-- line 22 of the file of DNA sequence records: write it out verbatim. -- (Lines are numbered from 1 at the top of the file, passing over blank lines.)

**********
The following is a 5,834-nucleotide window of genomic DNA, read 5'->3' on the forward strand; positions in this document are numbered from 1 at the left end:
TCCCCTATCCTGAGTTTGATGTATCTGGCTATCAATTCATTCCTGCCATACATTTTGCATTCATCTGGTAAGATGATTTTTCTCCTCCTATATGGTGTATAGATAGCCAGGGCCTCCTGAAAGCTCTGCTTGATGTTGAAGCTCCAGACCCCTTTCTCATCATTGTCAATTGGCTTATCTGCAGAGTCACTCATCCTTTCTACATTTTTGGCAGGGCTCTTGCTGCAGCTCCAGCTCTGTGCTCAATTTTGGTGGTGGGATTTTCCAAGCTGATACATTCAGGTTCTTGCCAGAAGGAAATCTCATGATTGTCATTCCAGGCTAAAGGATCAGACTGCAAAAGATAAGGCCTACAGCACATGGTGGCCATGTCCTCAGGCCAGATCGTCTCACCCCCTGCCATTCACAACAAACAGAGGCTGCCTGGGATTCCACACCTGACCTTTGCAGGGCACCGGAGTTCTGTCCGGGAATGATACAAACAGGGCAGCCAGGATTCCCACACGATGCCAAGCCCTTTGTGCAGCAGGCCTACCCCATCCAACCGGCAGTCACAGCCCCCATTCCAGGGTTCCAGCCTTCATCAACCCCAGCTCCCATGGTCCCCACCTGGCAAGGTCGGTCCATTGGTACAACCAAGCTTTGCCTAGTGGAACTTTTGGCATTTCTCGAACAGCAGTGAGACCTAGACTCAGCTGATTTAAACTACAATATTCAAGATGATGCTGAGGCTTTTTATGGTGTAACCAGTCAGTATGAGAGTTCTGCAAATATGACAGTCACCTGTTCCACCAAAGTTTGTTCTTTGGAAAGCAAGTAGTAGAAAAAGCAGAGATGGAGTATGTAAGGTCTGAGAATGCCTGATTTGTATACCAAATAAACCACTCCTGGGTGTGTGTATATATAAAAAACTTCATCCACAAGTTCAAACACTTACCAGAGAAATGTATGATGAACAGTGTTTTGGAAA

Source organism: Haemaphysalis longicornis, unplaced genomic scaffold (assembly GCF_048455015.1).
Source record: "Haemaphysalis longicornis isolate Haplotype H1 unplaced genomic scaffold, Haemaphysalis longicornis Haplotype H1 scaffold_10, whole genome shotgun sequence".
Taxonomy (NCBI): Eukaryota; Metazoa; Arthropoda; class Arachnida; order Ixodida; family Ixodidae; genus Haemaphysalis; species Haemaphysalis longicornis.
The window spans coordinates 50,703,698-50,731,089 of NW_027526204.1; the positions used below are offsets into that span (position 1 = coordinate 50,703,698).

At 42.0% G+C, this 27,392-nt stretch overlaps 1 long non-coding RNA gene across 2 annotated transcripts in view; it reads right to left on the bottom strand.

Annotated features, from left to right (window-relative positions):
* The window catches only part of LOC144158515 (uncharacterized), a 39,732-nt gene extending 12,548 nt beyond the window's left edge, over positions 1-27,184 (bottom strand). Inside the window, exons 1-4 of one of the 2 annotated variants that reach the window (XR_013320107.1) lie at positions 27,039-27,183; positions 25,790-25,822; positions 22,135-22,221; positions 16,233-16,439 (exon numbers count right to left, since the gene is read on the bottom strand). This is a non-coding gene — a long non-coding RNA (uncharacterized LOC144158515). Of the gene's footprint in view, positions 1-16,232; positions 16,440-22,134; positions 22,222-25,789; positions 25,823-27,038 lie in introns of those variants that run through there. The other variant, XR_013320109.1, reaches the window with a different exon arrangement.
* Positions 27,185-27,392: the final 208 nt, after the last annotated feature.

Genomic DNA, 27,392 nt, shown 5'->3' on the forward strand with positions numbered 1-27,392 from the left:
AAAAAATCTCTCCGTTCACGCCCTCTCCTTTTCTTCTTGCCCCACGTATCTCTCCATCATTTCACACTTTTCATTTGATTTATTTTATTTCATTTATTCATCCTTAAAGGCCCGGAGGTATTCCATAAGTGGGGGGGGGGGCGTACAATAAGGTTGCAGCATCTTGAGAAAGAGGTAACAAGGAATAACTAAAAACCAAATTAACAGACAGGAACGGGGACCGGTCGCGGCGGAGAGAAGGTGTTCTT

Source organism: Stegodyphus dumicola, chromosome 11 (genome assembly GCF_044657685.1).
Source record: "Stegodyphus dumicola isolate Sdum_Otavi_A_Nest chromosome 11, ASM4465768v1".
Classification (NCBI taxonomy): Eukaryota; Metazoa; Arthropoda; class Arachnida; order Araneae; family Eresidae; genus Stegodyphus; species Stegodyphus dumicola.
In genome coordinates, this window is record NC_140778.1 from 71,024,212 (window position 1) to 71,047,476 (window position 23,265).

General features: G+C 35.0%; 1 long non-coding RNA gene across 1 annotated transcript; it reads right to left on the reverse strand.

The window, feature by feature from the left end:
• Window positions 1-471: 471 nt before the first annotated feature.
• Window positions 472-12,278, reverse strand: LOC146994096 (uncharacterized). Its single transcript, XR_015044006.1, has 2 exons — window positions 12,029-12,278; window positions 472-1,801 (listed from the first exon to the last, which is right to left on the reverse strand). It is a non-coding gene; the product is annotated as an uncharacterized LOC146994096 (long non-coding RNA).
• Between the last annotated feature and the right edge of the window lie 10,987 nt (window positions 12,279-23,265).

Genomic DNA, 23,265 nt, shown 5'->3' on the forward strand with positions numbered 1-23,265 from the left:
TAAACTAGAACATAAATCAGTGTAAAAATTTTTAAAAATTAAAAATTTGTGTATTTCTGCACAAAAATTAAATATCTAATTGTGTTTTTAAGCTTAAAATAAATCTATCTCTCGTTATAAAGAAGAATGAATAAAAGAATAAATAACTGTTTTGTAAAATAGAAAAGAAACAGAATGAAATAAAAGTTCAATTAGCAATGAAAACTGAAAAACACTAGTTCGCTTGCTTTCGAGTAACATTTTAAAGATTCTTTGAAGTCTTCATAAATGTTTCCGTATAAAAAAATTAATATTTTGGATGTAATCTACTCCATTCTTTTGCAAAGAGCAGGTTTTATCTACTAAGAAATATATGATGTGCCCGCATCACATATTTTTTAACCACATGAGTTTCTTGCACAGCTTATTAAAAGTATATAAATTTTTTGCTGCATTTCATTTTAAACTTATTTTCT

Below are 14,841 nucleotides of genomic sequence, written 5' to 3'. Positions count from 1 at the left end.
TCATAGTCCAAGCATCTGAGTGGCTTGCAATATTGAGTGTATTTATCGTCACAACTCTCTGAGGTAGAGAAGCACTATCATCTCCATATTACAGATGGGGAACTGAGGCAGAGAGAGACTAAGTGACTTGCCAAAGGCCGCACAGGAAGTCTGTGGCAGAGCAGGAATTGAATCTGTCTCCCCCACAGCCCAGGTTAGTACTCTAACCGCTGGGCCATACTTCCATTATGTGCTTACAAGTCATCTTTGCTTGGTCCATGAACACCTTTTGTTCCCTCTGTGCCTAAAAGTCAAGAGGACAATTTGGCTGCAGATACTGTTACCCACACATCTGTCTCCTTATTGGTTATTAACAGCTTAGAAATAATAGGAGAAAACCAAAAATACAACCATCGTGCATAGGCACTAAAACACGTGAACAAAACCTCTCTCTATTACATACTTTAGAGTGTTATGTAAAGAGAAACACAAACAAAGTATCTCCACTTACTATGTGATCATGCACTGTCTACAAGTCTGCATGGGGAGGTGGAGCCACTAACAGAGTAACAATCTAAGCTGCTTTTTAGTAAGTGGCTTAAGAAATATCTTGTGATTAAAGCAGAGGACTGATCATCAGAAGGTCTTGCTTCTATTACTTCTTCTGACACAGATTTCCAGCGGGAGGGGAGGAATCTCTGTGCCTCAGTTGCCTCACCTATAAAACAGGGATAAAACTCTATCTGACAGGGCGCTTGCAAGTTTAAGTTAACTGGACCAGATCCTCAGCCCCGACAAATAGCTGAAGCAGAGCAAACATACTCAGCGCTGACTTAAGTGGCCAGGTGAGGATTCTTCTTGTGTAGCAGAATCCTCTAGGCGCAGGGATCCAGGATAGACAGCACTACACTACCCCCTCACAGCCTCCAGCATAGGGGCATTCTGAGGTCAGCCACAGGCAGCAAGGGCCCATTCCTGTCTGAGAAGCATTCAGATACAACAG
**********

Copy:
Genomic DNA, 23,265 nt, shown 5'->3' on the forward strand with positions numbered 1-23,265 from the left: